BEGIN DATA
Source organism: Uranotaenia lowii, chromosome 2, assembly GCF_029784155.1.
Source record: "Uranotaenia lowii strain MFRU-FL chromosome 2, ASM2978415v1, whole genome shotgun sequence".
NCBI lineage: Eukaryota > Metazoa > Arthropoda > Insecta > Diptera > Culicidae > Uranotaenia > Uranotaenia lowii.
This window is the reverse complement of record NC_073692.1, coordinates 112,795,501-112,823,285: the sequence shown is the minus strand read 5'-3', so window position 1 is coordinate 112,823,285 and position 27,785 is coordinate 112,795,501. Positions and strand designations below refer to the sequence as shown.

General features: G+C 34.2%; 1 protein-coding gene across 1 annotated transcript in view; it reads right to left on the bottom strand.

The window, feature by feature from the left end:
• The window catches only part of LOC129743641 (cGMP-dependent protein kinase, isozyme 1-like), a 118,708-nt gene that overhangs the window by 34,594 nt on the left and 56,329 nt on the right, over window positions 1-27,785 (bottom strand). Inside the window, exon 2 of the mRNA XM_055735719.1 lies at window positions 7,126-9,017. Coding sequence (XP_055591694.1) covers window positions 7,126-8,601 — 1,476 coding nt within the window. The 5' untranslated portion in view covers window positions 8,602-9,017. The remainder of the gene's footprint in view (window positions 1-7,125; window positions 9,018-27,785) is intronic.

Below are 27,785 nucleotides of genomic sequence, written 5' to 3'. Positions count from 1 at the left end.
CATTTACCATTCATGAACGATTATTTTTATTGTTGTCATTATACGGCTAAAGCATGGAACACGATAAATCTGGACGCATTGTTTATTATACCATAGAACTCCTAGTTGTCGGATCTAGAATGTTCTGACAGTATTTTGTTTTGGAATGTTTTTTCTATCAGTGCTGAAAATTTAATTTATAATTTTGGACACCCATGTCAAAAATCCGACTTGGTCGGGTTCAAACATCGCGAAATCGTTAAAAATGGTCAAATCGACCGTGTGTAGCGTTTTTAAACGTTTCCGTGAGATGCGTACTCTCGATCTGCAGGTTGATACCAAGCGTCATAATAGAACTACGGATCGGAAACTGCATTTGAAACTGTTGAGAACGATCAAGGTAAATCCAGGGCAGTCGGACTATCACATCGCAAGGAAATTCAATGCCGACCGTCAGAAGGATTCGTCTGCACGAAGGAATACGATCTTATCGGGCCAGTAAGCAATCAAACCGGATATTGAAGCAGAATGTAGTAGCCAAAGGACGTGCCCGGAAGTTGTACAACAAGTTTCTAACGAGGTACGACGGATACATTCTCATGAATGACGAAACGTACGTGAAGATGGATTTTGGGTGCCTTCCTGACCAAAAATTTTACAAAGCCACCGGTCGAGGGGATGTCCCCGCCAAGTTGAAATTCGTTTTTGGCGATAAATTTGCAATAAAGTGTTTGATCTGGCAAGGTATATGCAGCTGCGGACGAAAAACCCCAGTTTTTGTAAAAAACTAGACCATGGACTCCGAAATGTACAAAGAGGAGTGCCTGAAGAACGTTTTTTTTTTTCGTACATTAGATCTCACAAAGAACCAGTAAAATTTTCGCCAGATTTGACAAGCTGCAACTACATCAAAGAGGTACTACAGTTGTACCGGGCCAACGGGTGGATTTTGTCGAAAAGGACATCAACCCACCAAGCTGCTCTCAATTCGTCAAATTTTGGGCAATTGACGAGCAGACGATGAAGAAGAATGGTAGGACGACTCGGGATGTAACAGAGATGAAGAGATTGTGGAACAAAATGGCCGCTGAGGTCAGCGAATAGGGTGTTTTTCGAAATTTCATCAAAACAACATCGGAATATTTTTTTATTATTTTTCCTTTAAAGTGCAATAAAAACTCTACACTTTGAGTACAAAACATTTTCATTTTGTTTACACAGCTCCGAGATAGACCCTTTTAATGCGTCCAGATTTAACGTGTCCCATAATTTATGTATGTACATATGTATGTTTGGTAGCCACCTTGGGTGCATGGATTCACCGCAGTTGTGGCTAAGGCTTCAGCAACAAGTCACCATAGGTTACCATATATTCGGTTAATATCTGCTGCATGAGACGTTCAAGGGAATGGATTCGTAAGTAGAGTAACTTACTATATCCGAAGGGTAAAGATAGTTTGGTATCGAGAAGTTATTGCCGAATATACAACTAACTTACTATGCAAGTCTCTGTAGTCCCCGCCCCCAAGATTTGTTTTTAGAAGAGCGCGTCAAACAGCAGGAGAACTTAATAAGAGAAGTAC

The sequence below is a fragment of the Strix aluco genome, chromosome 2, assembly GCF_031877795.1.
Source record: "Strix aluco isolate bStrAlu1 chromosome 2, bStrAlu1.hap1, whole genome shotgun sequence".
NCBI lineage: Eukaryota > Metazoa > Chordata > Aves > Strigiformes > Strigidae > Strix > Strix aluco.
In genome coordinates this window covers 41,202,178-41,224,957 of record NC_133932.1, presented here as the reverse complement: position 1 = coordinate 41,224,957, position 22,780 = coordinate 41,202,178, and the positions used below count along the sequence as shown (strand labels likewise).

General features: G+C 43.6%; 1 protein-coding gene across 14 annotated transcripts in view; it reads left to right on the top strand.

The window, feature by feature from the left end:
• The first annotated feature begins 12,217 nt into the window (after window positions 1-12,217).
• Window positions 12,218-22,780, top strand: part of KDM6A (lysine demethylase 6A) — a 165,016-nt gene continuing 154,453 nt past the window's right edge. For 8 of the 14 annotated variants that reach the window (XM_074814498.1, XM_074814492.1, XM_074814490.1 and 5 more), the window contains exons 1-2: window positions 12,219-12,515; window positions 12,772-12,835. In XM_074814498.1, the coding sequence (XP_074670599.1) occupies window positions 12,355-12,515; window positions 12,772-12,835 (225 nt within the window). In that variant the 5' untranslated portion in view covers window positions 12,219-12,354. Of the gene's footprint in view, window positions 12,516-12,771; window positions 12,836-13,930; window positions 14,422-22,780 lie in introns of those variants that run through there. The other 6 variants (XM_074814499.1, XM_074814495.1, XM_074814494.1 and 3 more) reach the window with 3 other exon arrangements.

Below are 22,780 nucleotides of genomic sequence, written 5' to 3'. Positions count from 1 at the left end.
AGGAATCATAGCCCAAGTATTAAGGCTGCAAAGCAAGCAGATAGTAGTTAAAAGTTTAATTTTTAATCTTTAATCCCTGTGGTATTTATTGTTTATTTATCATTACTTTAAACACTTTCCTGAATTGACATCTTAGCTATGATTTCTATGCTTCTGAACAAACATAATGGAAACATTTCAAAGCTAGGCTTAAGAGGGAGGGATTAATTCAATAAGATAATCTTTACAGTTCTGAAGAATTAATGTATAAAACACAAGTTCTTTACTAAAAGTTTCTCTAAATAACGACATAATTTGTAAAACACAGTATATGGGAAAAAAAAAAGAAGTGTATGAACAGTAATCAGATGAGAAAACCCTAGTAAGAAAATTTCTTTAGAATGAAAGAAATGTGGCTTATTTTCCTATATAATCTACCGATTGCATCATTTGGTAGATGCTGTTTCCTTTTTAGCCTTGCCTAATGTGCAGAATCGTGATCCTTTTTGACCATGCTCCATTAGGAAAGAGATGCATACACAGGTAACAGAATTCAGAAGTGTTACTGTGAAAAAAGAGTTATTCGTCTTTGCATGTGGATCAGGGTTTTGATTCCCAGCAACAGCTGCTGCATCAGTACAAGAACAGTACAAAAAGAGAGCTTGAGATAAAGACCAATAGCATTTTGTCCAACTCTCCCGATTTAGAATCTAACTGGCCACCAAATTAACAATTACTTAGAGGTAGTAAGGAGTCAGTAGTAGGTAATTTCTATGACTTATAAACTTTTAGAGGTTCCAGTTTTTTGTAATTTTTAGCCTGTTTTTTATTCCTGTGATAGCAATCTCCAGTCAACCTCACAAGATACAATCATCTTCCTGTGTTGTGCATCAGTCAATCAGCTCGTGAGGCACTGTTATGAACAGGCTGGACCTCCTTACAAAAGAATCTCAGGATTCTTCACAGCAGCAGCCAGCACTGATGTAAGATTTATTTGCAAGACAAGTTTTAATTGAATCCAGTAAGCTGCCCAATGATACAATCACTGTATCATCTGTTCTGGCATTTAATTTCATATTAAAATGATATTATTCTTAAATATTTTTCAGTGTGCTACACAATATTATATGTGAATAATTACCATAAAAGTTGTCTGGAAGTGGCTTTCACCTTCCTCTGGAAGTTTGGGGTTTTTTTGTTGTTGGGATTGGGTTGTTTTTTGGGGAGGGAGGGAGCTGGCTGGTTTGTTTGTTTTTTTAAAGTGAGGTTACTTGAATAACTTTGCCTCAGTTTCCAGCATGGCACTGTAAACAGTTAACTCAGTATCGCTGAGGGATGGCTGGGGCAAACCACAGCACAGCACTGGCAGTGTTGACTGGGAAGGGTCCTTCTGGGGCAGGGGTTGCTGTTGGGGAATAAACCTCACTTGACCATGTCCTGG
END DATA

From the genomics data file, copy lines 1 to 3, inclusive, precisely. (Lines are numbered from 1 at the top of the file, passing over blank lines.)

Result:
Source organism: Uranotaenia lowii, chromosome 2, assembly GCF_029784155.1.
Source record: "Uranotaenia lowii strain MFRU-FL chromosome 2, ASM2978415v1, whole genome shotgun sequence".
NCBI lineage: Eukaryota > Metazoa > Arthropoda > Insecta > Diptera > Culicidae > Uranotaenia > Uranotaenia lowii.